The UK electorate may have voted for a change in government, but underpinning the Labour manifesto is a strong emphasis on stability. Whilst in some key policy areas it remains to be seen what practical changes will apply to businesses in the manufacturing space, there is no doubt that the sector will be impacted by a wide range of policies. Not only are manufacturers significant consumers of energy and imported materials; they are also reliant on attracting and retaining a skilled workforce, as well as remaining abreast of technological developments. As ever, the ability of the sector to adapt and develop will be key to taking advantage of opportunities as they arise and planning proactively for some of the challenges that a change in government may bring.

Industrial Strategy and Carbon output

Labour promised to implement a new industrial strategy, including the re-instatement of an Industrial Strategy Council (ISC) with a view to building a partnership between the public and private sectors to restore growth, spur innovation and meet the challenges of the climate crisis. The ISC will comprise full-time experts working together with an advisory board of leading figures in business. Whilst many business owners may view the potential increased government influence on the private sector with some trepidation, this could also present an opportunity for business leaders to work collaboratively with government representatives and other stakeholders.

The new government’s manifesto also sets out plans for National Wealth Fund: a government-owned financial institution set up to invest in ports, giga-factories and the steel industry, as well as net zero initiatives. It should be noted that this proposal is not dissimilar to the existing UK Infrastructure Bank, and so the practical implications of this change remain to be seen.

A manifesto pledge which would see £500m of funds available annually from 2026 to act as an incentive for manufacturers developing clean energy does not provide the sector with any additional support in the short to medium term, and many businesses are already investing significantly in this area. Labour expect a push towards cleaner power to create good, well-paid jobs across the UK. However, it will fall to businesses to recruit, train and retain this much-needed resource.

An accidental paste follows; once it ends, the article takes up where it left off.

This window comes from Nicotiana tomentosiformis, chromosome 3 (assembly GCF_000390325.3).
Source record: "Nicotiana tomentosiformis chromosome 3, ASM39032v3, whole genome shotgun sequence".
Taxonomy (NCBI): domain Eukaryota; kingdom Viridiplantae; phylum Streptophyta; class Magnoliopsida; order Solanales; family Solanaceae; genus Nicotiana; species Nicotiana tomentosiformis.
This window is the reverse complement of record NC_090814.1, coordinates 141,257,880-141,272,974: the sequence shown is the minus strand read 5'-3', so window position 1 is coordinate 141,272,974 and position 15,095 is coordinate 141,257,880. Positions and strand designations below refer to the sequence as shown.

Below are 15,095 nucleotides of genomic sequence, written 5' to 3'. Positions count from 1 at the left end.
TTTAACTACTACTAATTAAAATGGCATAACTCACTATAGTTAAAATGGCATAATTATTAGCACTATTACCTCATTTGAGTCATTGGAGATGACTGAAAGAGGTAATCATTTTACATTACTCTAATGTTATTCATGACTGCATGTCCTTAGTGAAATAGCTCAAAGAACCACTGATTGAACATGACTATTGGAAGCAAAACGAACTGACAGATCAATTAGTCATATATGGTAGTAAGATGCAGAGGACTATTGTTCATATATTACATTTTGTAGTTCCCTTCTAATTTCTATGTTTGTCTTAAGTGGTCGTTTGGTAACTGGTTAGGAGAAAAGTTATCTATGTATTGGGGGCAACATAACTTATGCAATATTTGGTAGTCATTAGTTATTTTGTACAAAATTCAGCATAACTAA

Corporation Tax and Tax Reliefs

Labour’s manifesto stated that corporation tax would be capped at 25%, so there are no immediate changes for businesses operating above the £250,000 small profits threshold and it appears unlikely that the lower rate of 19% would be withdrawn, given the importance of SMEs to the economy.

Reliefs available for capital expenditure remain a key area of interest for many manufacturers, so Labour’s promise to retain the permanent full expensing rules and £1m AIA limit should allow the sector to continue to invest in property, plant and equipment with relative confidence. Manufacturers operating within a group structure whereby assets are leased between group companies may be disappointed by the absence of any pledges to review the rules relating to leased assets, which can considerably lengthen the timing difference between purchasing an asset and obtaining full tax relief for this expenditure.

The R&D tax credits scheme was not specifically mentioned in Labour’s election manifesto – further to significant recent changes to the regime, businesses may welcome some clarity and stability in this area. This is also reflected in Labour’s pledge to move to 10 year funding cycles for R&D reliefs.

Employment taxes and skills

Labour have pledged not to increase taxes on workers, which means there are no expected changes to income tax or national insurance for employers to take into consideration. The manufacturing sector relies on a large workforce ranging from low skilled workers to highly specialised engineering roles, so Labour’s promise to adjust the minimum wage to account for cost of living increases may have an impact on margins, especially for smaller manufacturers who may lack the bargaining power to pass on cost increases to their customers.

Labour’s pledge to improve workers’ rights, including banning zero-hour contracts will have a further cost implication for the sector which relies on flexibility within its workforce to adapt to short term changes in demand. On the other hand, a youth guarantee for access to training could help to address a growing skills gap. Longer term, it is possible that Labour’s proposed changes could improve job satisfaction, generating much needed stability in the employment market.


Labour’s aim to enhance the UK’s trade and investment relationship with the EU by eliminating trade barriers and reducing border checks would be considered a positive move which has the potential of reducing the costs of importing and exporting goods to the EU.

Should you have any questions for how your business in the Manufacturing sector could be impacted by the recent general election, please do reach out and we will be happy to discuss.

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